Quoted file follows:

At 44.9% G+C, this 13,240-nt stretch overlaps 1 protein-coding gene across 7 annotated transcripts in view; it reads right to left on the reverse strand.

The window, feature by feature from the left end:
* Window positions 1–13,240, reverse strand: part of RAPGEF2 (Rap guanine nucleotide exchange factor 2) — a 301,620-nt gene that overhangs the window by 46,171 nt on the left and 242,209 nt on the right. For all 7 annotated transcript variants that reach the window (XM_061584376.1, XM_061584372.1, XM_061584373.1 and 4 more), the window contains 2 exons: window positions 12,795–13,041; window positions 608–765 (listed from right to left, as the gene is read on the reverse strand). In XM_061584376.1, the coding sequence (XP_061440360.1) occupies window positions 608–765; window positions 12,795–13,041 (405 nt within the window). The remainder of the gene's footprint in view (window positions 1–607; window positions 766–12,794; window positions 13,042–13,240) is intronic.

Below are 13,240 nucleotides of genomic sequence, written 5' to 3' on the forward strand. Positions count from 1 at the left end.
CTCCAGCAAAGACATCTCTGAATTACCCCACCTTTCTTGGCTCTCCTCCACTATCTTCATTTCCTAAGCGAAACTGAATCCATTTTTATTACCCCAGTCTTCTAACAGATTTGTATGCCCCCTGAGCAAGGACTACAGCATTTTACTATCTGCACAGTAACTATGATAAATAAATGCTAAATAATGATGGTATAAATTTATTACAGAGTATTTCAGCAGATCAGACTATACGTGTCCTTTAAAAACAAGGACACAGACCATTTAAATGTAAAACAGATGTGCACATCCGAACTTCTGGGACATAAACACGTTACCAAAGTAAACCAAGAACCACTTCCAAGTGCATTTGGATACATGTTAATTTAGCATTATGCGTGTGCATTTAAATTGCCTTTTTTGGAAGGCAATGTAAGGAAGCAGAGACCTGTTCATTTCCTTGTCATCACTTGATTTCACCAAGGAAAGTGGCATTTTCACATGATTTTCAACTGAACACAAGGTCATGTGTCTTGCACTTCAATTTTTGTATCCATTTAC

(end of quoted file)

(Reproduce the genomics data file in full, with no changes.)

At 44.9% G+C, this 13,240-nt stretch overlaps 1 protein-coding gene across 7 annotated transcripts in view; it reads right to left on the reverse strand.

The window, feature by feature from the left end:
* Window positions 1–13,240, reverse strand: part of RAPGEF2 (Rap guanine nucleotide exchange factor 2) — a 301,620-nt gene that overhangs the window by 46,171 nt on the left and 242,209 nt on the right. For all 7 annotated transcript variants that reach the window (XM_061584376.1, XM_061584372.1, XM_061584373.1 and 4 more), the window contains 2 exons: window positions 12,795–13,041; window positions 608–765 (listed from right to left, as the gene is read on the reverse strand). In XM_061584376.1, the coding sequence (XP_061440360.1) occupies window positions 608–765; window positions 12,795–13,041 (405 nt within the window). The remainder of the gene's footprint in view (window positions 1–607; window positions 766–12,794; window positions 13,042–13,240) is intronic.

Below are 13,240 nucleotides of genomic sequence, written 5' to 3' on the forward strand. Positions count from 1 at the left end.
CTCCAGCAAAGACATCTCTGAATTACCCCACCTTTCTTGGCTCTCCTCCACTATCTTCATTTCCTAAGCGAAACTGAATCCATTTTTATTACCCCAGTCTTCTAACAGATTTGTATGCCCCCTGAGCAAGGACTACAGCATTTTACTATCTGCACAGTAACTATGATAAATAAATGCTAAATAATGATGGTATAAATTTATTACAGAGTATTTCAGCAGATCAGACTATACGTGTCCTTTAAAAACAAGGACACAGACCATTTAAATGTAAAACAGATGTGCACATCCGAACTTCTGGGACATAAACACGTTACCAAAGTAAACCAAGAACCACTTCCAAGTGCATTTGGATACATGTTAATTTAGCATTATGCGTGTGCATTTAAATTGCCTTTTTTGGAAGGCAATGTAAGGAAGCAGAGACCTGTTCATTTCCTTGTCATCACTTGATTTCACCAAGGAAAGTGGCATTTTCACATGATTTTCAACTGAACACAAGGTCATGTGTCTTGCACTTCAATTTTTGTATCCATTTAC